TORONTO – A bustling metropolis, Toronto has far more to offer than can be explored fully in five days. Yet, this listicle will attempt to highlight just a few art sports worth visiting in Canada’s most populous city and the capital of Ontario. 

Bata Shoe Museum:

Interior view of Bata Shoe Museum (

They say that to understand a person, you should walk a mile in their shoes. Founded in 1979 by Sonja Bata, the Bata Shoe Museum puts visitors in others’ shoes both literally (at their interactive shoe-trying station) and metaphorically (at their permanent exhibition, All About Shoes). The display features selections from their collection of 13,000 footwear-related objects ranging from an ancient Egyptian cartonnage to Indian toe rings to Bolivian dance boots. The museum also holds special exhibitions that highlight what people wore on their feet during a particular period of history, or the cultural significance of a certain material. Upstairs, a window offers visitors a sneak peek into the museum’s conservation department where its holdings are studied, preserved, and sometimes restored in case of damage. 

Royal Ontario Museum:

Exterior Facade of Royal Ontario Museum.

Both Canada’s largest museum and its most visited, the Royal Ontario Museum is not only a colossus of the Canadian art scene, but also a premier purveyor of cultural and natural history as well as a top-tier research institute. With a collection of 13 million objects spanning across many miles and millennia, the ROM cycles through several special exhibitions yearly to complement their permanent displays. From fossils to fashion, spiders to social movements, and mummies to masterpieces, this 1914-founded institution has a lot to offer, and is worth spending several days exploring.

Art Gallery of Ontario:

View from Art Gallery of Ontario.

While the ROM doubles as a science museum, the Art Gallery of Toronto’s sole focus is visual art and offers a well-rounded introduction to Canadian art history, featuring European-style pieces, an extensive body of work by the famous Group of Seven, and an ample selection of indigenous and First Nations art. Curatorial practices around native art at the AGO seem focused on creating an inclusive and socially-conscious environment, with trilingual wall texts (English, French and Anishinaabemowin) that acknowledge the country’s colonial history as well as its contemporary manifestations. Moreover, the museum frequently engages with the public through numerous artist talks, screenings, and live performances related to their exhibitions. 

Yayoi Kusama’s Let’s Survive Forever

One of the most popular current exhibits is legendary Japanese artist Yayoi Kusama’s Let’s Survive Forever, an infinity mirrored room visitors only get 60 seconds to marvel inside. Also worth noting in comparison with the other museums on this list is the AGO’s gift shop, which contains an impressive array of art historical books spanning far beyond the museum’s own collection.

Aga Khan Museum:

Aga Khan Museum.

The Aga Khan Museum museum aims to educate viewers about Islamic history, culture, and society. The museum’s collection of ancient Islamic artifacts spans wide across history and geography, and their bustling events program and special exhibitions bring in current artists, performers, and musicians to animate the objects of the past in light of the contemporary moment. From Iranian incense burners and Turkish robes to a Syrian fountain and numerous quranic manuscripts, the Aga Khan tells the story of Islamic civilizations past and present. Additionally, the museum cafe features a selection of multicultural cuisine while the souvenir shop offers various hand-crafted gift items.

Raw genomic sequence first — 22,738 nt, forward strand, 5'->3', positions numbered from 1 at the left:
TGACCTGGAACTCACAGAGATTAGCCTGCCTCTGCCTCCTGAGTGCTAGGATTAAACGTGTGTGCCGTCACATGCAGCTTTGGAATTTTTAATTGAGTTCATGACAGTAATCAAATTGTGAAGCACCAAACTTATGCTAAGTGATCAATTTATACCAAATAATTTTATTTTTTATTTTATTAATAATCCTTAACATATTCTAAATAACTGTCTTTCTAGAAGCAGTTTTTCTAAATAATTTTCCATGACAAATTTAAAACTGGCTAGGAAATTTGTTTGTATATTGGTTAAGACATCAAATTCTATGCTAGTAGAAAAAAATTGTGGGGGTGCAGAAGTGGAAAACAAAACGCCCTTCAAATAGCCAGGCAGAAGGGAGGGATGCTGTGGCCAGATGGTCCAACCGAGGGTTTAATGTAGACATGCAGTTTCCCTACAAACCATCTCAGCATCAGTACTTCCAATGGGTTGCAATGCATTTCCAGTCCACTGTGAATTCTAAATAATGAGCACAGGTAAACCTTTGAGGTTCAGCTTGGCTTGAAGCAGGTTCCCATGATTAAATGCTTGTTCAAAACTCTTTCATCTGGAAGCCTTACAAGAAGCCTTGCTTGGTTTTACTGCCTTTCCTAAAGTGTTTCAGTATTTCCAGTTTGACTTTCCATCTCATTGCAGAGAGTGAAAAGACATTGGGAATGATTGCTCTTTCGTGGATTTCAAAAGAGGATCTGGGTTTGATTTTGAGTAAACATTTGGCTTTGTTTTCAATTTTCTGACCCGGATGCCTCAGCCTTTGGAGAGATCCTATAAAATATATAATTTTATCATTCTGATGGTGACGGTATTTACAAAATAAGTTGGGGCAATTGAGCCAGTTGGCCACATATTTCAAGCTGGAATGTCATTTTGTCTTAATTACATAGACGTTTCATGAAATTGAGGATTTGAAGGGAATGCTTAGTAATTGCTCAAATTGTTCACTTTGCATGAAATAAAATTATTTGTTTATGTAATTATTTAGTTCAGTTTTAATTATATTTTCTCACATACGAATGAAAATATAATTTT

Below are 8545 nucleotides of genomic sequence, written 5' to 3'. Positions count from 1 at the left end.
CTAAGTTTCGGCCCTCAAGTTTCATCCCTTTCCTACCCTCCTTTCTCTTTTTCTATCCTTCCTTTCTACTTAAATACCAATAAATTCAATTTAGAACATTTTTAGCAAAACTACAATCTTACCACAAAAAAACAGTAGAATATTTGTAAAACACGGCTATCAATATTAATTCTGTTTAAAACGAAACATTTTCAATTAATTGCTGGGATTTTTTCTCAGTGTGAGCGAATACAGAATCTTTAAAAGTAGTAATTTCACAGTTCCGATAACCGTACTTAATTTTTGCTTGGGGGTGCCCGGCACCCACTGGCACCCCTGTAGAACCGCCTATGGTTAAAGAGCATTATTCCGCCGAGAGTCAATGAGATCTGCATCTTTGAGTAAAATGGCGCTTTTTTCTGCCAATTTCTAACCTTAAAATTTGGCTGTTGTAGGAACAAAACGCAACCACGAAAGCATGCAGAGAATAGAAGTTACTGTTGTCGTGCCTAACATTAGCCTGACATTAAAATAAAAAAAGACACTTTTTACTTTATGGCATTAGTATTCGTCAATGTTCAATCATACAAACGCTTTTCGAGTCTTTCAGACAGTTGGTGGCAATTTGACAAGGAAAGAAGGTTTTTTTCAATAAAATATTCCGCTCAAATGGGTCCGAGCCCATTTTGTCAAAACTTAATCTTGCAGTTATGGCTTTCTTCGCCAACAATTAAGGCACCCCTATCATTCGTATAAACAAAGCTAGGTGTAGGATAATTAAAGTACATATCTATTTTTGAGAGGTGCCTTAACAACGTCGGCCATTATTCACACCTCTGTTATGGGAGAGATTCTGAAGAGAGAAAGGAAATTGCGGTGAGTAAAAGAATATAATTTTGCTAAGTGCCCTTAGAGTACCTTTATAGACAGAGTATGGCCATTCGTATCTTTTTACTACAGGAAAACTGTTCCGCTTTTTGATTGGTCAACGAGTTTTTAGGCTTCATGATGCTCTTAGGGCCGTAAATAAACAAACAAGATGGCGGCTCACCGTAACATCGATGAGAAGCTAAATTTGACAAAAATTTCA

Distillery District:

View from Distillery District.

Located on the grounds of an old, closed beer distillery, this part of Toronto features commercial galleries, boutiques, restaurants and cafes, and plenty of public art. The Distillery Historic District is a popular wedding venue (there were three different wedding shoots happening when I was there) but it also attracts emerging creatives and artisans from around the city, who set up tents along its walkways to sell all manner of handmade jewelry, paintings, photographic prints, and even furniture. One building includes four floors of studio space where artists can refine their craft, as well as a dance studio. Just a stroll away are some art galleries, such as the Thompson Landry Gallery for contemporary art, the Canadian Sculpture Center, and Indigena, which sells original works as well as merchandise by indigenous artists. With its eateries, boutique, and public art, the 47 Victorian Industrial buildings buildings once known as the Gooderham & Worts Distillery have a pleasant evening to offer you whether you are an art lover or not. 

Museum of Contemporary Art:

Museum of Contemporary Art – Toronto (MoCA Toronto website)

Formerly known as the Museum of Contemporary Canadian Art, the Museum of Contemporary Art Toronto was founded from the former Art Gallery of North York in 1999, and has since relocated twice. Most recently, 2018 saw the contemporary art nexus move into the Tower Automotive Building, which was built in 1919 in Toronto’s Junction Triangle as a factory supplying aluminium products for the war effort. Driven by the belief “that museums can be culturally and socially useful”, the MoCA has exhibited over 1100 artists in more than 200 exhibitions, and plays a substantial role in Toronto’s contemporary art scene.

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